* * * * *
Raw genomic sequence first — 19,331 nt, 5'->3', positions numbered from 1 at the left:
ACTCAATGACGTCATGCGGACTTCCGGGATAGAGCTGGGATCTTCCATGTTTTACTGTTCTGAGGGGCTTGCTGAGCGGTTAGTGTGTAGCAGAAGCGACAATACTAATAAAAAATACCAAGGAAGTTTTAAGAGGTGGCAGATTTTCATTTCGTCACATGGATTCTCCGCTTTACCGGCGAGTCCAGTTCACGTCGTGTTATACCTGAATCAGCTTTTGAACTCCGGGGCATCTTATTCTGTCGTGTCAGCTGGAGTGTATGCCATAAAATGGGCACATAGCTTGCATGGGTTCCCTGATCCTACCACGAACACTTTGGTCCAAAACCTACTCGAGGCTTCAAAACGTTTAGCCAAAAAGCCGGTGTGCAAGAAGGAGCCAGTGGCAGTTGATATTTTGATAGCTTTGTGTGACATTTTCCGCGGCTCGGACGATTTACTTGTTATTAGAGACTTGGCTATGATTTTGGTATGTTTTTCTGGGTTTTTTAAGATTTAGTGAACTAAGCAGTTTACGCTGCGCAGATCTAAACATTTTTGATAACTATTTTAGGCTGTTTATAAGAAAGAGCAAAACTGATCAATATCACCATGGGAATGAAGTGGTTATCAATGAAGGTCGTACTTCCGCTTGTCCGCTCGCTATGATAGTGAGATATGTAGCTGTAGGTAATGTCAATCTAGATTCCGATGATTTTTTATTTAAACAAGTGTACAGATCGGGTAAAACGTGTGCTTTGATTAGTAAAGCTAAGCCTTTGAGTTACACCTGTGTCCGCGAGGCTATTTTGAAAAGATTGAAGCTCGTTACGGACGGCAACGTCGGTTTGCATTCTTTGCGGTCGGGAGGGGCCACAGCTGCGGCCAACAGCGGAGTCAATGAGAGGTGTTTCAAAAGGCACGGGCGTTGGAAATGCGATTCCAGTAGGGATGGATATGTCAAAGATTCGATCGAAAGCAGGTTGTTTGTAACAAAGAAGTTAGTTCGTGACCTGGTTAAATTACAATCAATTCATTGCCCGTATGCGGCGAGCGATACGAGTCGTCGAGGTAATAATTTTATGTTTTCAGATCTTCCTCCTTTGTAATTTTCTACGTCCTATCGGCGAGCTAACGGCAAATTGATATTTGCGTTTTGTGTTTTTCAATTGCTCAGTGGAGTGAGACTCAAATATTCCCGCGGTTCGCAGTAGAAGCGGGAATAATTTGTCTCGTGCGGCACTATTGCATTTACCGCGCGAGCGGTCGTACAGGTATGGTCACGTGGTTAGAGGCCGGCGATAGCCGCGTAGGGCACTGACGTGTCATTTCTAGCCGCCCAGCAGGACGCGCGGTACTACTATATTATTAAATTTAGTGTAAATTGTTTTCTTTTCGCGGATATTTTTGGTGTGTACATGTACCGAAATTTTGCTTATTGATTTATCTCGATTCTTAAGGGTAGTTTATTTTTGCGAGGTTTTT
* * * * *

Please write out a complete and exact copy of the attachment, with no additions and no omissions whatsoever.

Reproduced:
Raw genomic sequence first — 19,331 nt, 5'->3', positions numbered from 1 at the left:
ACTCAATGACGTCATGCGGACTTCCGGGATAGAGCTGGGATCTTCCATGTTTTACTGTTCTGAGGGGCTTGCTGAGCGGTTAGTGTGTAGCAGAAGCGACAATACTAATAAAAAATACCAAGGAAGTTTTAAGAGGTGGCAGATTTTCATTTCGTCACATGGATTCTCCGCTTTACCGGCGAGTCCAGTTCACGTCGTGTTATACCTGAATCAGCTTTTGAACTCCGGGGCATCTTATTCTGTCGTGTCAGCTGGAGTGTATGCCATAAAATGGGCACATAGCTTGCATGGGTTCCCTGATCCTACCACGAACACTTTGGTCCAAAACCTACTCGAGGCTTCAAAACGTTTAGCCAAAAAGCCGGTGTGCAAGAAGGAGCCAGTGGCAGTTGATATTTTGATAGCTTTGTGTGACATTTTCCGCGGCTCGGACGATTTACTTGTTATTAGAGACTTGGCTATGATTTTGGTATGTTTTTCTGGGTTTTTTAAGATTTAGTGAACTAAGCAGTTTACGCTGCGCAGATCTAAACATTTTTGATAACTATTTTAGGCTGTTTATAAGAAAGAGCAAAACTGATCAATATCACCATGGGAATGAAGTGGTTATCAATGAAGGTCGTACTTCCGCTTGTCCGCTCGCTATGATAGTGAGATATGTAGCTGTAGGTAATGTCAATCTAGATTCCGATGATTTTTTATTTAAACAAGTGTACAGATCGGGTAAAACGTGTGCTTTGATTAGTAAAGCTAAGCCTTTGAGTTACACCTGTGTCCGCGAGGCTATTTTGAAAAGATTGAAGCTCGTTACGGACGGCAACGTCGGTTTGCATTCTTTGCGGTCGGGAGGGGCCACAGCTGCGGCCAACAGCGGAGTCAATGAGAGGTGTTTCAAAAGGCACGGGCGTTGGAAATGCGATTCCAGTAGGGATGGATATGTCAAAGATTCGATCGAAAGCAGGTTGTTTGTAACAAAGAAGTTAGTTCGTGACCTGGTTAAATTACAATCAATTCATTGCCCGTATGCGGCGAGCGATACGAGTCGTCGAGGTAATAATTTTATGTTTTCAGATCTTCCTCCTTTGTAATTTTCTACGTCCTATCGGCGAGCTAACGGCAAATTGATATTTGCGTTTTGTGTTTTTCAATTGCTCAGTGGAGTGAGACTCAAATATTCCCGCGGTTCGCAGTAGAAGCGGGAATAATTTGTCTCGTGCGGCACTATTGCATTTACCGCGCGAGCGGTCGTACAGGTATGGTCACGTGGTTAGAGGCCGGCGATAGCCGCGTAGGGCACTGACGTGTCATTTCTAGCCGCCCAGCAGGACGCGCGGTACTACTATATTATTAAATTTAGTGTAAATTGTTTTCTTTTCGCGGATATTTTTGGTGTGTACATGTACCGAAATTTTGCTTATTGATTTATCTCGATTCTTAAGGGTAGTTTATTTTTGCGAGGTTTTT